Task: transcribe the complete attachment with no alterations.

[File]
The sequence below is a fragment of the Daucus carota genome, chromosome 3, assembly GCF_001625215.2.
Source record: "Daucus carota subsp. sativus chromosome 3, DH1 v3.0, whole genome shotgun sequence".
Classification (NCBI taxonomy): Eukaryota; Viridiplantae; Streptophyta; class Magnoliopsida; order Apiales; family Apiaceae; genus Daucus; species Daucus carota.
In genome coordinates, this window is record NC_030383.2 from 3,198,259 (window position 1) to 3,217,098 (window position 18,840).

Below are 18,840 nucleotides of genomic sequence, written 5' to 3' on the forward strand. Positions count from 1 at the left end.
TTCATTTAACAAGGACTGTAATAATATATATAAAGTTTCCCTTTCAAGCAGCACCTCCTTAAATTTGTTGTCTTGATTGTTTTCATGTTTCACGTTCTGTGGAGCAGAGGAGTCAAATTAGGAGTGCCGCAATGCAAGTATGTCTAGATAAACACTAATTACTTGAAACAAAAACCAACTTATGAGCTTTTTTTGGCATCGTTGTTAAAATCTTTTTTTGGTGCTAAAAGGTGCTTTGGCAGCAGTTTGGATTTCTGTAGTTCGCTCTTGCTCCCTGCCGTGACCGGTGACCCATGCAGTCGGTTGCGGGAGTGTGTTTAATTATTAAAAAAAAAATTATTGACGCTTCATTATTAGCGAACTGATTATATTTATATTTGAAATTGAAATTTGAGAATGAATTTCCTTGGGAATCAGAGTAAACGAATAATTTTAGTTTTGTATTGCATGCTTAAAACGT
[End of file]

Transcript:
The sequence below is a fragment of the Daucus carota genome, chromosome 3, assembly GCF_001625215.2.
Source record: "Daucus carota subsp. sativus chromosome 3, DH1 v3.0, whole genome shotgun sequence".
Classification (NCBI taxonomy): Eukaryota; Viridiplantae; Streptophyta; class Magnoliopsida; order Apiales; family Apiaceae; genus Daucus; species Daucus carota.
In genome coordinates, this window is record NC_030383.2 from 3,198,259 (window position 1) to 3,217,098 (window position 18,840).

Below are 18,840 nucleotides of genomic sequence, written 5' to 3' on the forward strand. Positions count from 1 at the left end.
TTCATTTAACAAGGACTGTAATAATATATATAAAGTTTCCCTTTCAAGCAGCACCTCCTTAAATTTGTTGTCTTGATTGTTTTCATGTTTCACGTTCTGTGGAGCAGAGGAGTCAAATTAGGAGTGCCGCAATGCAAGTATGTCTAGATAAACACTAATTACTTGAAACAAAAACCAACTTATGAGCTTTTTTTGGCATCGTTGTTAAAATCTTTTTTTGGTGCTAAAAGGTGCTTTGGCAGCAGTTTGGATTTCTGTAGTTCGCTCTTGCTCCCTGCCGTGACCGGTGACCCATGCAGTCGGTTGCGGGAGTGTGTTTAATTATTAAAAAAAAAATTATTGACGCTTCATTATTAGCGAACTGATTATATTTATATTTGAAATTGAAATTTGAGAATGAATTTCCTTGGGAATCAGAGTAAACGAATAATTTTAGTTTTGTATTGCATGCTTAAAACGT